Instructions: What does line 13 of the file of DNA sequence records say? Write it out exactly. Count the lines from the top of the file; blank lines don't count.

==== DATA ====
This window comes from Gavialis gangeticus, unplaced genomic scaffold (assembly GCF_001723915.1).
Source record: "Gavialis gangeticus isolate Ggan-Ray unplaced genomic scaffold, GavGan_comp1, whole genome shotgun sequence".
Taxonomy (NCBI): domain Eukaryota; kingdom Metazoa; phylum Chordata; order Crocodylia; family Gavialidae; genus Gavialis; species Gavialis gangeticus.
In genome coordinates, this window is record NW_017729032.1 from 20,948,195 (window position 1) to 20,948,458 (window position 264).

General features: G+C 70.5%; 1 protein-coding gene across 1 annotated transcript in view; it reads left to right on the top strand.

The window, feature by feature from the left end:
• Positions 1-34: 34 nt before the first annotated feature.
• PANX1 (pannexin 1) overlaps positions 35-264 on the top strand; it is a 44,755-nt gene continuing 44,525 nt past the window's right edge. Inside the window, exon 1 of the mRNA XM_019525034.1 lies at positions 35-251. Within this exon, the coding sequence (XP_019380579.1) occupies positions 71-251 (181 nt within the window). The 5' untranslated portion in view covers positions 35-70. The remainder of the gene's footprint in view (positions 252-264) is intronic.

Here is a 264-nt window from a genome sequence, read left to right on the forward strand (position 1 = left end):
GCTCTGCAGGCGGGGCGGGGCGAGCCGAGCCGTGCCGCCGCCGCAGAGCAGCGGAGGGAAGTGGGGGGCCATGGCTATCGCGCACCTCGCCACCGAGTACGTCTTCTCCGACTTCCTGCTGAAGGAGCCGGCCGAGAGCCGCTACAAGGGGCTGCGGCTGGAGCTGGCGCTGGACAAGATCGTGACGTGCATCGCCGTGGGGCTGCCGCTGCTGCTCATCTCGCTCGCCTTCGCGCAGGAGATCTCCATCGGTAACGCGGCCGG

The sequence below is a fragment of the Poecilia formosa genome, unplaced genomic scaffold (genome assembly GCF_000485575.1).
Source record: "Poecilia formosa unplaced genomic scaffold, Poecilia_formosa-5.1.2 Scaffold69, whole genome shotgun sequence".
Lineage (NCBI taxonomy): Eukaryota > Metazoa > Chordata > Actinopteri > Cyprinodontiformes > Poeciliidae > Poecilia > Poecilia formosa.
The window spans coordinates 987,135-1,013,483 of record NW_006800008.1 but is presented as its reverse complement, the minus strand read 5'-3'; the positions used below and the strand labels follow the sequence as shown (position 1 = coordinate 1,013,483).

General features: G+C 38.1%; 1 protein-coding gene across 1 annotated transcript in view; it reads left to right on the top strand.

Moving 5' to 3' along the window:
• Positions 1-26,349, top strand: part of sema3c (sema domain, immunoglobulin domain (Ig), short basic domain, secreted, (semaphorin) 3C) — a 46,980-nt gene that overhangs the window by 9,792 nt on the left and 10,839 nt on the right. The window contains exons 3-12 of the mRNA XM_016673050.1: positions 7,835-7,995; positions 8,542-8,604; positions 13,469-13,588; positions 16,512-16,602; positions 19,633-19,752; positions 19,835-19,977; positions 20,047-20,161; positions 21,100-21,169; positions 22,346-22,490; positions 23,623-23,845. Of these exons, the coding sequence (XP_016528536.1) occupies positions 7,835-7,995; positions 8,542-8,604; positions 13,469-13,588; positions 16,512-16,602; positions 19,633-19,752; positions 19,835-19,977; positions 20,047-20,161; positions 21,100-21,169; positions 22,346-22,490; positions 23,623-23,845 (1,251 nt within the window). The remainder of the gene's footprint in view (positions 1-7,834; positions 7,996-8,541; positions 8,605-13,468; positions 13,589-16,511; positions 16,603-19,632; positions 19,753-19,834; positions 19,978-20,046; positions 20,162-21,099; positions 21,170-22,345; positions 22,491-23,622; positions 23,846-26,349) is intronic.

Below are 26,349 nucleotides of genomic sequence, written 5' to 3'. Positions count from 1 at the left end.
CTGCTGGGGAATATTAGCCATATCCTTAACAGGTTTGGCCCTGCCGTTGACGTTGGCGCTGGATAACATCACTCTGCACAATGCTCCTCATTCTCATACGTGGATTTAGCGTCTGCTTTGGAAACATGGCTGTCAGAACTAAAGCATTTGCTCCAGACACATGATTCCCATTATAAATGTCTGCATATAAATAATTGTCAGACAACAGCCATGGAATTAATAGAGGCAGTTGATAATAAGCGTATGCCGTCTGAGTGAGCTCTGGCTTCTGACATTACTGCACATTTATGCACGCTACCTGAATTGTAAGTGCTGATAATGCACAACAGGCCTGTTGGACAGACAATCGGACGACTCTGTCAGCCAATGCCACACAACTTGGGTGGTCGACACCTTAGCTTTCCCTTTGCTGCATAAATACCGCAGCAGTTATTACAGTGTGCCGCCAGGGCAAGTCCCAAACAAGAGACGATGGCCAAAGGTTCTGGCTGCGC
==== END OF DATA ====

Lineage (NCBI taxonomy): Eukaryota > Metazoa > Chordata > Actinopteri > Cyprinodontiformes > Poeciliidae > Poecilia > Poecilia formosa.